- Jeremy Hunt says government will not reduce pay bill for NHS staff
- Government wants “more professional pay structure” for Agenda for Change
- Junior doctors’ contract could be a model for talks between unions and NHS Employers
More than 1 million NHS staff could have their basic pay increased but have weekend and nightshift pay cut as part of Agenda for Change reforms.
Health secretary Jeremy Hunt told HSJ the government was not aiming to reduce the amount of money paid to NHS staff and said reforming the Agenda for Change contract was not aimed at saving money.
Mr Hunt said he wanted to achieve a “more professional pay structure” in line with government policy on public sector pay generally.
This is likely to include reform of the increment pay structure within Agenda for Change as well as enhancements for the time staff spend working at premium time such as weekends and nightshifts.
Mr Hunt said the contract agreed with junior doctors after last year’s bitter pay dispute “was sensible” and hinted it could be a model for the new Agenda for Change contract – with staff who work more weekends getting higher pay.
Out of hours enhancements can substantially increase a worker’s salary with nurses working on a Sunday getting as much as a 60 per cent uplift in basic pay, while a nightshift can have a 30 per cent premium. For the lowest paid staff, these rates can be even higher at double time on Sundays and 50 per cent premiums on a weekday nightshift.
The health secretary said: “Across the public sector we have been wanting to move towards more professional pay structures. I think the biggest area that we have wanted to reform for a long time is the system of increments – in particular, payments that simply relate to time served rather than any measurable increase in professional abilities.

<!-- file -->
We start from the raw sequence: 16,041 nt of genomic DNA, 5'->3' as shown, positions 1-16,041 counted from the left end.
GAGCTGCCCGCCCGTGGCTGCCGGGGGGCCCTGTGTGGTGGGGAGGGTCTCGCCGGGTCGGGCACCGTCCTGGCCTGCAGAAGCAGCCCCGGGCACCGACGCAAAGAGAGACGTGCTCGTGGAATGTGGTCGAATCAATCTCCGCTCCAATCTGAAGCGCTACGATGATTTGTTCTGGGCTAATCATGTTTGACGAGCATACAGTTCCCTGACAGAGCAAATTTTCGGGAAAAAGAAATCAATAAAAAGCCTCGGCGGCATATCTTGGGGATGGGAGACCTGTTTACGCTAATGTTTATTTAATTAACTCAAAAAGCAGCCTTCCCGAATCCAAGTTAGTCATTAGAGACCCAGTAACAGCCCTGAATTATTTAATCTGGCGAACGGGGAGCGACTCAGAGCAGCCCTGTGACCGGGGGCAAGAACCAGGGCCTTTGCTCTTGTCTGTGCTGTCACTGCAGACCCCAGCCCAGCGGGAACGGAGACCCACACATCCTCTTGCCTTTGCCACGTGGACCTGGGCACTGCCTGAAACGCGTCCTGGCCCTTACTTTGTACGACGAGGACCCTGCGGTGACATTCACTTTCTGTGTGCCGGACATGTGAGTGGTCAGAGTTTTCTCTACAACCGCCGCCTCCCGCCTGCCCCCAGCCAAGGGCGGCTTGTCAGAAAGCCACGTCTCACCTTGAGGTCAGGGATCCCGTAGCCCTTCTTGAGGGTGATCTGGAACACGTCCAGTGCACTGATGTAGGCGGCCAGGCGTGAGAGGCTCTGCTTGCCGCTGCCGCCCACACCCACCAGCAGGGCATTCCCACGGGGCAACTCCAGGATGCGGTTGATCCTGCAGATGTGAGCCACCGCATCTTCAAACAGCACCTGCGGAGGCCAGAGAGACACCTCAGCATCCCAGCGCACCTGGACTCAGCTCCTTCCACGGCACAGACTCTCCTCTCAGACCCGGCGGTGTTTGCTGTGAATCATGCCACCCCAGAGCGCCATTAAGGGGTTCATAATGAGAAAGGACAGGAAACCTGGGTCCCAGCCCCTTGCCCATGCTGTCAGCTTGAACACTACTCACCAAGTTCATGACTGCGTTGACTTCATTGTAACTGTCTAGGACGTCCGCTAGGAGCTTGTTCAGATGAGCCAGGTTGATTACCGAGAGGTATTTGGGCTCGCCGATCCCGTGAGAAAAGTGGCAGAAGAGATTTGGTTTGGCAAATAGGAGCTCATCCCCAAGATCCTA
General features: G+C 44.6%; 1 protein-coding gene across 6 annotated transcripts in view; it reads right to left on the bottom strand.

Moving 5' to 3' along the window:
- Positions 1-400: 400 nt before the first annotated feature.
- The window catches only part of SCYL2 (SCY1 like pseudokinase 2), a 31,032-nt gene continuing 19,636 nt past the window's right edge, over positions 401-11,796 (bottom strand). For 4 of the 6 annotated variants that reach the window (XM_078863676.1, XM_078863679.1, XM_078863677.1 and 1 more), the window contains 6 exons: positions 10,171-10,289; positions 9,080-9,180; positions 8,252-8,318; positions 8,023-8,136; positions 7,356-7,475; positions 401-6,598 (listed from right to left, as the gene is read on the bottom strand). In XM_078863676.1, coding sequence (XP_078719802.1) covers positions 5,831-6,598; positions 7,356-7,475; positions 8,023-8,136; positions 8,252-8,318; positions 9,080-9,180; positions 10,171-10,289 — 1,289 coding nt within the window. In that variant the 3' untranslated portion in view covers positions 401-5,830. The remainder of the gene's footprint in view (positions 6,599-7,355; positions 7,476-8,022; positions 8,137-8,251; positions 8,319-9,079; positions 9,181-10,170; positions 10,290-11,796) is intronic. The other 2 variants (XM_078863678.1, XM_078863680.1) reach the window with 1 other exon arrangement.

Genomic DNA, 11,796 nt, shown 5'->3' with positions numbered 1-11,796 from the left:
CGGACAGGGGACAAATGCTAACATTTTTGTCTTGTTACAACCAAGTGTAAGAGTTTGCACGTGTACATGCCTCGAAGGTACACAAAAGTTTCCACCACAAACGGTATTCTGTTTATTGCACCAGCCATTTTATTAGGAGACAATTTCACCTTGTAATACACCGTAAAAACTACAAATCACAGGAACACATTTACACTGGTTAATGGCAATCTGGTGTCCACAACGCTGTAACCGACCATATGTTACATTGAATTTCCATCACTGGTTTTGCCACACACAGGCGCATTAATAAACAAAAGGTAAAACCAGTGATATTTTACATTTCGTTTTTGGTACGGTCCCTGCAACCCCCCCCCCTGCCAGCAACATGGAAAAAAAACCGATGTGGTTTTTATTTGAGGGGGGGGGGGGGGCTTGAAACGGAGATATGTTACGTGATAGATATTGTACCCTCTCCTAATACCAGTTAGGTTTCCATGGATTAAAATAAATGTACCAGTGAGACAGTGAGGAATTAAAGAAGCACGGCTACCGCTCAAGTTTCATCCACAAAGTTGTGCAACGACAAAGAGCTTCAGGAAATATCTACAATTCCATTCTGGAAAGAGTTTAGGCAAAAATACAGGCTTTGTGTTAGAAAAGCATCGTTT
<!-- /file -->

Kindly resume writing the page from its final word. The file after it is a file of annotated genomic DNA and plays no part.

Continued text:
“We have no desire to reduce the total amount paid to the NHS workforce by any such reforms. This isn’t a money saving thing but about moving to modern professional pay structures.
“We are still going to have premiums for antisocial hour payments. Funnily enough, the model that we ended up agreeing with the British Medical Association for the junior doctors’ contract is quite a sensible one, which is essentially higher pay for the more weekends you work. We recognise that.”
He added: “I think, to their credit, most unions are very open to these discussions. We are having very productive discussions with Agenda for Change unions and very good discussions with the BMA consultants committee so hopefully those will continue.”
Last week, chancellor Philip Hammond said the Treasury will find new money to fund pay rises for Agenda for Change staff but only if a final deal can be reached.
Earlier this month, HSJ revealed unions had agreed “broad principles” with NHS Employers over reforms to increments but the subject of out of hours payments and other enhancements could be controversial.
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